Every time we ended up here waiting for a bus home, we each climbed up one side of the arch as high as we could, and reaching up above our heads we deposited a penny on the little ledge formed by the capital above the pillars. It was just an inch or so wide. We did this every time, hoping to ascertain whether a penny thus saved might be a penny earned next time we reached up there. But the pennies were always gone the next time we checked.

The arch in the last days that it was still part of its original structure. Jan 20, 1971. Photo by Lawton Gowey courtesy of Paul Dorpat.

Destruction precedes construction. Feb 10, 1971. Photo by Lawton Gowey courtesy of Paul Dorpat.

All gone but the arch and the corner doorway (which as far as I know was not saved). Feb 25, 1971. Photo by Lawton Gowey courtesy of Paul Dorpat.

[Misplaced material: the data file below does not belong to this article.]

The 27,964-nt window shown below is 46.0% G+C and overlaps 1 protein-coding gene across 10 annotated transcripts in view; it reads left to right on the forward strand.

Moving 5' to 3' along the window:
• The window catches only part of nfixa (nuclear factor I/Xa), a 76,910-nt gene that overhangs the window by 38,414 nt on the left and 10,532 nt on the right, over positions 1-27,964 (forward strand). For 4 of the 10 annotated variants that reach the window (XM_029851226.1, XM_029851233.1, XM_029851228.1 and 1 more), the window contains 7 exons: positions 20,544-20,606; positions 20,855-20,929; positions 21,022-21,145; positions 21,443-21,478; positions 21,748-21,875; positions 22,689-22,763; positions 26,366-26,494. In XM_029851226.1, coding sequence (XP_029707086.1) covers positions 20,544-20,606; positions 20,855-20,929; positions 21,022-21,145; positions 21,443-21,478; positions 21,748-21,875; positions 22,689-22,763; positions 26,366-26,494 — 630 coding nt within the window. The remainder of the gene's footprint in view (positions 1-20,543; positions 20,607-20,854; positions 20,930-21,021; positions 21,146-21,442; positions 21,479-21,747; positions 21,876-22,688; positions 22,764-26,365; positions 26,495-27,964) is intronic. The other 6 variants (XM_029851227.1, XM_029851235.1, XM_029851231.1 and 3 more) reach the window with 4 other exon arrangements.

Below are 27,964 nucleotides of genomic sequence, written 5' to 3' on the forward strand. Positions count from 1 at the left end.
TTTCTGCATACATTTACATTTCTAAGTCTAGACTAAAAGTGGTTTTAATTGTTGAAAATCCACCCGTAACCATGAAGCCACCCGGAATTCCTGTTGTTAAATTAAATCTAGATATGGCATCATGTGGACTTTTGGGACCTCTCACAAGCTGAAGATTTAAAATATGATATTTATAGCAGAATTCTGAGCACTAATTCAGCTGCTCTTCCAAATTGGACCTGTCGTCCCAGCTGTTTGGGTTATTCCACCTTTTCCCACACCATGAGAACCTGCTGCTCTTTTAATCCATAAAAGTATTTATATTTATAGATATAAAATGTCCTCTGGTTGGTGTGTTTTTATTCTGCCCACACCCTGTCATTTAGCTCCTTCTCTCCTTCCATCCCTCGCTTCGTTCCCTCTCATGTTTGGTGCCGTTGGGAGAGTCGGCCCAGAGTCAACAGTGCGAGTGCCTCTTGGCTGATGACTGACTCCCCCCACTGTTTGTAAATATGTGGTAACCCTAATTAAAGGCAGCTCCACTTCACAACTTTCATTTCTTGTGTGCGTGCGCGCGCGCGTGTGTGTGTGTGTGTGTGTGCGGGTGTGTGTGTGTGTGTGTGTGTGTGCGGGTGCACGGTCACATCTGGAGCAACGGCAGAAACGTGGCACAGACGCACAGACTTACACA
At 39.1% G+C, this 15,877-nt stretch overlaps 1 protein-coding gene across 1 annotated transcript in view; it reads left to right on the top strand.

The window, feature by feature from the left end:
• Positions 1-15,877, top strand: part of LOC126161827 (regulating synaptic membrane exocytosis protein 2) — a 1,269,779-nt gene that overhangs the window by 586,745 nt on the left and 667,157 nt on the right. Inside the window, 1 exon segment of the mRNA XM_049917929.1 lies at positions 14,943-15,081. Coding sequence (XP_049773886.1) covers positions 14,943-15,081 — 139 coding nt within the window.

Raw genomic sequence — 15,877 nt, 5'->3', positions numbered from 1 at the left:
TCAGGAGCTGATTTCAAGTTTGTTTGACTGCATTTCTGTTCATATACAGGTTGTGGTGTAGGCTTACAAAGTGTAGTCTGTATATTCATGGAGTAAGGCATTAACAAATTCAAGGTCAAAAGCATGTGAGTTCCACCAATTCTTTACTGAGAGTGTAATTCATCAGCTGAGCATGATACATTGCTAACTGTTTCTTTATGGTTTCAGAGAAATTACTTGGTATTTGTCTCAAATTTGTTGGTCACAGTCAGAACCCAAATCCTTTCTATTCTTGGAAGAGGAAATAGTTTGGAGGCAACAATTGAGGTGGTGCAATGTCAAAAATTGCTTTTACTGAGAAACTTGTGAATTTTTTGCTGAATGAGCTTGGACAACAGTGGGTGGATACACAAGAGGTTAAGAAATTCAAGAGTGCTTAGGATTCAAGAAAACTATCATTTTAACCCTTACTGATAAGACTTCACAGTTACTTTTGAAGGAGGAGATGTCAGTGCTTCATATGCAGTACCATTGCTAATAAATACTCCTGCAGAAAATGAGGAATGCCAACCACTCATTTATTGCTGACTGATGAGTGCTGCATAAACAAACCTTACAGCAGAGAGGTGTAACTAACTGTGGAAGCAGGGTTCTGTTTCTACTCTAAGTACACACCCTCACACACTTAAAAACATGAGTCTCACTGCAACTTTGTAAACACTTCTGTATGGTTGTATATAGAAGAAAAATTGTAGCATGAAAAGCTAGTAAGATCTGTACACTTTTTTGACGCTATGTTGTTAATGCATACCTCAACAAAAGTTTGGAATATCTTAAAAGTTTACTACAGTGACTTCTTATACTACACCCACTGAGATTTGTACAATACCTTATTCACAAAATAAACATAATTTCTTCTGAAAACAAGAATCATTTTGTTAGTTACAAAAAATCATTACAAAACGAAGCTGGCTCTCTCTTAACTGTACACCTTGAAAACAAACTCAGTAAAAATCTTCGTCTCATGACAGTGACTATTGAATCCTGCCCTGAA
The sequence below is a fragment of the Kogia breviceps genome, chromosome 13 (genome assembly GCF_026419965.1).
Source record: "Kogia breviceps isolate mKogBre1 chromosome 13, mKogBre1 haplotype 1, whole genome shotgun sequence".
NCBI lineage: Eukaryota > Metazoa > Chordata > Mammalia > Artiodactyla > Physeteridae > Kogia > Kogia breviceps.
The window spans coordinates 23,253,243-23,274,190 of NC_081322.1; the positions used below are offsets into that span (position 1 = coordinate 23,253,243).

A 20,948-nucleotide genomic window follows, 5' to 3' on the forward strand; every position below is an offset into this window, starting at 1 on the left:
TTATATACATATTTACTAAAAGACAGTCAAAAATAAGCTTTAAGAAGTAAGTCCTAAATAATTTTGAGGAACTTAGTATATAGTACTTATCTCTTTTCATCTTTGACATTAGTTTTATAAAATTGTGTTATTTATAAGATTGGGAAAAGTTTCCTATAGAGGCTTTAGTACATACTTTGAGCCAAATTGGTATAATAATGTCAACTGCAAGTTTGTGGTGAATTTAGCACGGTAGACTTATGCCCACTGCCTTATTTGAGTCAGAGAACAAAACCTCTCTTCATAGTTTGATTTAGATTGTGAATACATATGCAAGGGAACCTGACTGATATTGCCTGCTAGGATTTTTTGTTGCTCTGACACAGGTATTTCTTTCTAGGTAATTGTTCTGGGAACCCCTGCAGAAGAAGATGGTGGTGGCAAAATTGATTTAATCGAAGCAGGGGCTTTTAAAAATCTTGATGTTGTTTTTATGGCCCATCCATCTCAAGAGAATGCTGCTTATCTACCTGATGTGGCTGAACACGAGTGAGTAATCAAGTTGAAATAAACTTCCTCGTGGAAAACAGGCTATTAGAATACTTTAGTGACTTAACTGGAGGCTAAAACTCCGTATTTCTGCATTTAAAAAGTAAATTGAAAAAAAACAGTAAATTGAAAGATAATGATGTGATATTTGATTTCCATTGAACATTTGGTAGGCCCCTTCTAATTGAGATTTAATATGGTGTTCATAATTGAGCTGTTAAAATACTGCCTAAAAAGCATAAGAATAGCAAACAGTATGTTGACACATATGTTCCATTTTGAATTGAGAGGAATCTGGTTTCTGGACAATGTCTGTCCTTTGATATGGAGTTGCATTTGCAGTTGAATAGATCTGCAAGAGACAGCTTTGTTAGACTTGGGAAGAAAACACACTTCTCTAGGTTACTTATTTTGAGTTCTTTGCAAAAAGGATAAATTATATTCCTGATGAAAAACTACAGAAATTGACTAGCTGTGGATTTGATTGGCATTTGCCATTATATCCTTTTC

It’s hard for me to remember this mindset, but there was a time when I viewed the built environment as a static thing. I had not lived long enough to see any of it change significantly, and so it didn’t occur to me, I mean consciously, that every modern building I could see had replaced some older building of brick or stone, and that the old stone and brick buildings still extant had in their time replaced grand old Victorian houses — right here on the slopes of downtown Seattle. It seems intuitive and obvious now, but I swear it didn’t occur to me, especially since we still had an “old” section of town called Pioneer Square. That’s where the old buildings were, and they were still there. I didn’t actually say that in my mind, but the assumption informed my perspective. Similarly, we didn’t have Victorian mansions here in Seattle. Those were houses I read about in stories about the East Coast. If you had asked me if I believed that every building I saw had been erected on newly cleared ground I would certainly have chuckled and said no. I had just never really had any occasion to imagine the layering of the city’s history through time.